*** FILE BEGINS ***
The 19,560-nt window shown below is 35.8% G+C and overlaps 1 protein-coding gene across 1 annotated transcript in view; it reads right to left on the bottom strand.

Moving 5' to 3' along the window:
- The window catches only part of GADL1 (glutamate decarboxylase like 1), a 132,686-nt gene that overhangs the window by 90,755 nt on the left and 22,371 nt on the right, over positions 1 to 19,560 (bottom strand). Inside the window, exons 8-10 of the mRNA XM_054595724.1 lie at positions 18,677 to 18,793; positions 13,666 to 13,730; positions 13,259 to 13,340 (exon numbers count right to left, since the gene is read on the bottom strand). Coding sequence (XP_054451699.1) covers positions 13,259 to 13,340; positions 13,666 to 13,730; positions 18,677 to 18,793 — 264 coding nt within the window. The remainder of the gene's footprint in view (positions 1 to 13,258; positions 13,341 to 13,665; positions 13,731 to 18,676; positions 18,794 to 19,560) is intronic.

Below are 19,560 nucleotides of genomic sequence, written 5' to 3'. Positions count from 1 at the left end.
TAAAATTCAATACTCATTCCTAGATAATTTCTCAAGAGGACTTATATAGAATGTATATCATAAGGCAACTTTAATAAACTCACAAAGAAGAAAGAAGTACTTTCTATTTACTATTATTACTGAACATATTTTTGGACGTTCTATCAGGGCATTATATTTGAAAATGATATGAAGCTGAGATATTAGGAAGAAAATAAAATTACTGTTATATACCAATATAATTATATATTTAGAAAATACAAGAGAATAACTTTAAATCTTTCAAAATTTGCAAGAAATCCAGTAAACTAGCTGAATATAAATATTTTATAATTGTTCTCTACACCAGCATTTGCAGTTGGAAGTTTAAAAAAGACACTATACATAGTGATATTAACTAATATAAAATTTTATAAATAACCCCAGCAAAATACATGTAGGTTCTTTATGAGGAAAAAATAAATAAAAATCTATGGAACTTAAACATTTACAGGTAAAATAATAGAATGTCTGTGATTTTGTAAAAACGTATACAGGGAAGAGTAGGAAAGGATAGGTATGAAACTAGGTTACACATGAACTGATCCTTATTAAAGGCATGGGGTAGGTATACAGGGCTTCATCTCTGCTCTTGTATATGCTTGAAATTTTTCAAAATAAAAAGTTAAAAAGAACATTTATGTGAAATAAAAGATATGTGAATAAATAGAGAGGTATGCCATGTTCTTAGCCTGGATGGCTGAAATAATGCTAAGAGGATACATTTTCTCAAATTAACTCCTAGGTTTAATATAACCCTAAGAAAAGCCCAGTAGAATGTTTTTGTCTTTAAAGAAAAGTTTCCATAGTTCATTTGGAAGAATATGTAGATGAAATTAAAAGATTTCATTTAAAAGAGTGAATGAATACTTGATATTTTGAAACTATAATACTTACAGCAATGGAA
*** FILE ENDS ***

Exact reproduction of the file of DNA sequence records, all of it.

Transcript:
The 19,560-nt window shown below is 35.8% G+C and overlaps 1 protein-coding gene across 1 annotated transcript in view; it reads right to left on the bottom strand.

Moving 5' to 3' along the window:
- The window catches only part of GADL1 (glutamate decarboxylase like 1), a 132,686-nt gene that overhangs the window by 90,755 nt on the left and 22,371 nt on the right, over positions 1 to 19,560 (bottom strand). Inside the window, exons 8-10 of the mRNA XM_054595724.1 lie at positions 18,677 to 18,793; positions 13,666 to 13,730; positions 13,259 to 13,340 (exon numbers count right to left, since the gene is read on the bottom strand). Coding sequence (XP_054451699.1) covers positions 13,259 to 13,340; positions 13,666 to 13,730; positions 18,677 to 18,793 — 264 coding nt within the window. The remainder of the gene's footprint in view (positions 1 to 13,258; positions 13,341 to 13,665; positions 13,731 to 18,676; positions 18,794 to 19,560) is intronic.

Below are 19,560 nucleotides of genomic sequence, written 5' to 3'. Positions count from 1 at the left end.
TAAAATTCAATACTCATTCCTAGATAATTTCTCAAGAGGACTTATATAGAATGTATATCATAAGGCAACTTTAATAAACTCACAAAGAAGAAAGAAGTACTTTCTATTTACTATTATTACTGAACATATTTTTGGACGTTCTATCAGGGCATTATATTTGAAAATGATATGAAGCTGAGATATTAGGAAGAAAATAAAATTACTGTTATATACCAATATAATTATATATTTAGAAAATACAAGAGAATAACTTTAAATCTTTCAAAATTTGCAAGAAATCCAGTAAACTAGCTGAATATAAATATTTTATAATTGTTCTCTACACCAGCATTTGCAGTTGGAAGTTTAAAAAAGACACTATACATAGTGATATTAACTAATATAAAATTTTATAAATAACCCCAGCAAAATACATGTAGGTTCTTTATGAGGAAAAAATAAATAAAAATCTATGGAACTTAAACATTTACAGGTAAAATAATAGAATGTCTGTGATTTTGTAAAAACGTATACAGGGAAGAGTAGGAAAGGATAGGTATGAAACTAGGTTACACATGAACTGATCCTTATTAAAGGCATGGGGTAGGTATACAGGGCTTCATCTCTGCTCTTGTATATGCTTGAAATTTTTCAAAATAAAAAGTTAAAAAGAACATTTATGTGAAATAAAAGATATGTGAATAAATAGAGAGGTATGCCATGTTCTTAGCCTGGATGGCTGAAATAATGCTAAGAGGATACATTTTCTCAAATTAACTCCTAGGTTTAATATAACCCTAAGAAAAGCCCAGTAGAATGTTTTTGTCTTTAAAGAAAAGTTTCCATAGTTCATTTGGAAGAATATGTAGATGAAATTAAAAGATTTCATTTAAAAGAGTGAATGAATACTTGATATTTTGAAACTATAATACTTACAGCAATGGAA